The Auburn Planning Commission voted unanimously to recommend approval of a moratorium on new student housing in the city of Auburn.
The vote comes 9-0 in favor of an ordinance that would cease development of the city’s two student-housing uses, private dormitories and academic detached dwelling units, for a period of 90 days if adopted by the City Council.
A public hearing was held at the Commission’s Jan. 9 meeting, although no one in attendance chose to speak on the issue.
The moratorium was proposed by Mayor Ron Anders at a Committee of the Whole Meeting in December.
The issue of student housing has been prominent in the community for years, but received renewed focus in late 2018 when newly-elected Mayor Ron Anders appointed a Student Housing Task Force to study the issue. As part of the process, city staff created a comprehensive student-housing inventory for the city.
The inventory showed that the city will have upwards of 36,000 bedrooms, either completed, under construction or in the planning stages, that fall under student multi-family, academic detached dwelling units, or Auburn University on-campus housing.
With growing community concern and factors such as data from the housing inventory and Auburn University’s new enrollment cap policy, which holds undergraduate enrollment at roughly 25,000 students per year, the ordinance, if ultimately approved, would allow the city time to address the surplus of student housing, which has already surpassed the 400 beds per year absorption rate recommended by the city-commissioned housing study, the Danter Report.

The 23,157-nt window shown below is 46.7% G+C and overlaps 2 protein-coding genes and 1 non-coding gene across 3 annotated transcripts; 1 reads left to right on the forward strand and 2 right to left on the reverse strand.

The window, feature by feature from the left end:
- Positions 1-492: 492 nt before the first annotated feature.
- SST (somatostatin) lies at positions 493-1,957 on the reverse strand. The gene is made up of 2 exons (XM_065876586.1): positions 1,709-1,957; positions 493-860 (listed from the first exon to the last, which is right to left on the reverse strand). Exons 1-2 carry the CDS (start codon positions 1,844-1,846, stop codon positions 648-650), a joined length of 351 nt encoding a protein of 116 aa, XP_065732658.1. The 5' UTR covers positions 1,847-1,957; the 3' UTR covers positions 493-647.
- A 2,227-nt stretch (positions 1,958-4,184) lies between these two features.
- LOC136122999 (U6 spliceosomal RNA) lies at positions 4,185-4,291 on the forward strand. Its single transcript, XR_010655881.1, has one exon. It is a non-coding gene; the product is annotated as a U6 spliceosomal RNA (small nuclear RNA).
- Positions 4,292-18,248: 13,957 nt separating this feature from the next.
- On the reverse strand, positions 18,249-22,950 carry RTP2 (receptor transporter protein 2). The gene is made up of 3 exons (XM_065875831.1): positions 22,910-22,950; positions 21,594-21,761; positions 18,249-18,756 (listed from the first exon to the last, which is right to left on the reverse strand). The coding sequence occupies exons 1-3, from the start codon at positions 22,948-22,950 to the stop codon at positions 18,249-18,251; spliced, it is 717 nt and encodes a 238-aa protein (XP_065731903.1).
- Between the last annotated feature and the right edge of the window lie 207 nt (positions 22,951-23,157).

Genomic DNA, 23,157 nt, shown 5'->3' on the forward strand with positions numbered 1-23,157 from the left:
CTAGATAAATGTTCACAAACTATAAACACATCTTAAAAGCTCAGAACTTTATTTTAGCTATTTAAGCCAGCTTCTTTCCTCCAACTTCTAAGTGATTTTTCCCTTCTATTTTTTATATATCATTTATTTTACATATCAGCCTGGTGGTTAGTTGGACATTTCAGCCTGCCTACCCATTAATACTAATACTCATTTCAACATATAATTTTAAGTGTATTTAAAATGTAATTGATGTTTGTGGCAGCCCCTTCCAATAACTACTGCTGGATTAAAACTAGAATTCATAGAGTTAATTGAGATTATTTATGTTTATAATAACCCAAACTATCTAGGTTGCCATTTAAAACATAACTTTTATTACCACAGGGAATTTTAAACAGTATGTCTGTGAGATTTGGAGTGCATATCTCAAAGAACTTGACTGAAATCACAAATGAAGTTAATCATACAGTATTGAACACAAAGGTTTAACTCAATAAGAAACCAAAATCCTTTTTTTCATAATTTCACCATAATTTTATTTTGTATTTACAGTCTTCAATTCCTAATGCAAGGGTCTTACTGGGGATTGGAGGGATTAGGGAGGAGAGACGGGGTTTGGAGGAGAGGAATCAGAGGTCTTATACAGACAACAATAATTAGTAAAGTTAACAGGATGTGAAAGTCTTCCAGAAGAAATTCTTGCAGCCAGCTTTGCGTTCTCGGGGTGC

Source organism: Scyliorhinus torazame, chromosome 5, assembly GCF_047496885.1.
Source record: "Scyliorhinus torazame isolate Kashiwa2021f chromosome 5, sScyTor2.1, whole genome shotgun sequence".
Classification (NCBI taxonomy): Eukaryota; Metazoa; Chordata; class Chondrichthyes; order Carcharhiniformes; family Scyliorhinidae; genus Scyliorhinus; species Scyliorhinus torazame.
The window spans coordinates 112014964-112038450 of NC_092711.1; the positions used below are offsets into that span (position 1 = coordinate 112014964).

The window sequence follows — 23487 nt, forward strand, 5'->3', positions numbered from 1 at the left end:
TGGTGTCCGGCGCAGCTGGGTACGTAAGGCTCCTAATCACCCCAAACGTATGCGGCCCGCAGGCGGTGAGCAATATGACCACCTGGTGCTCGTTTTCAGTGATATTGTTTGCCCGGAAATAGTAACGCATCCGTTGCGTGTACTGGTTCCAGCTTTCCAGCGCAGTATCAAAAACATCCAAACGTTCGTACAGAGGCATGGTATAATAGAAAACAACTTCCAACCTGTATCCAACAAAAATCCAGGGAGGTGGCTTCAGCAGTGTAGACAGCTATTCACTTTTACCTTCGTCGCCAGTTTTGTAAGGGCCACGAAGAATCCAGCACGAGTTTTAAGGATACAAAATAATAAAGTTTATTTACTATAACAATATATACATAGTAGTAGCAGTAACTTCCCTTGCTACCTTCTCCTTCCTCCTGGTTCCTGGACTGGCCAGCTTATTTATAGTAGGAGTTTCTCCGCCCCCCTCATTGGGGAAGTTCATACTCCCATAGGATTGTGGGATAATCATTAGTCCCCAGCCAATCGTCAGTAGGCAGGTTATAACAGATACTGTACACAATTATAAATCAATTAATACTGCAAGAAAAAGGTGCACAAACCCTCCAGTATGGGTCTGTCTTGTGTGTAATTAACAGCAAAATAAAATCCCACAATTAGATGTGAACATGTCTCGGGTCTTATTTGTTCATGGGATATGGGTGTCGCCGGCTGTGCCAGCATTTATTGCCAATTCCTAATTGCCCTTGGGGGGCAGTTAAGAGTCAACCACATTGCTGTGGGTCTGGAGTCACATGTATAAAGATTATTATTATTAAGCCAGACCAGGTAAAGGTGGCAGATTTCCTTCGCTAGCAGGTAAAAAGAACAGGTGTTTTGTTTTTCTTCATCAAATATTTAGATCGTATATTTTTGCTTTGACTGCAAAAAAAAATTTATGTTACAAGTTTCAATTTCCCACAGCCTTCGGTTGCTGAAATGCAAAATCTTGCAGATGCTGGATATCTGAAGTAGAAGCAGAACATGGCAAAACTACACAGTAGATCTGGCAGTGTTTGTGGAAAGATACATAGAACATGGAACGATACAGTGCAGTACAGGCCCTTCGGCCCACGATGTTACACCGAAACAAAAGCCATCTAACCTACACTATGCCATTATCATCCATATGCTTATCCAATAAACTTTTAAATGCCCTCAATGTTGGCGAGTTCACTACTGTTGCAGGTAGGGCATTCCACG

The 90-day period would allow the exploration of changes to current building and zoning codes. Changes in both arenas could make a large impact.
Under current building codes, developers are allowed to stack wood-frame construction on podium levels. A change to this could limit the number of private dormitories coming into the city as a result of higher construction costs.
Under current zoning code, the city allows up to 225 beds an acre in Urban Neighborhood-West and allows a density of 85 beds per acre in Urban Neighborhood-East. According to Planning Director Forrest Cotten, the city could benefit from addressing some of the easier issues with density allowance.
"We know that there’s some fairly low-hanging fruit in the zoning ordinance that we could look at if there’s a desire to put a damper on development,” he said.
The city can also address the excess of ADDUs with more restrictive regulations on impervious surface ratio and floor area ratio in changes made to zoning ordinance.
The commission’s recommendation means that the proposal will now be passed to the City Council for consideration at its Feb. 18 meeting.
The meeting will also have a public hearing for residents to address the council.
If the council approves a moratorium, it could go in effect as early as Feb. 27.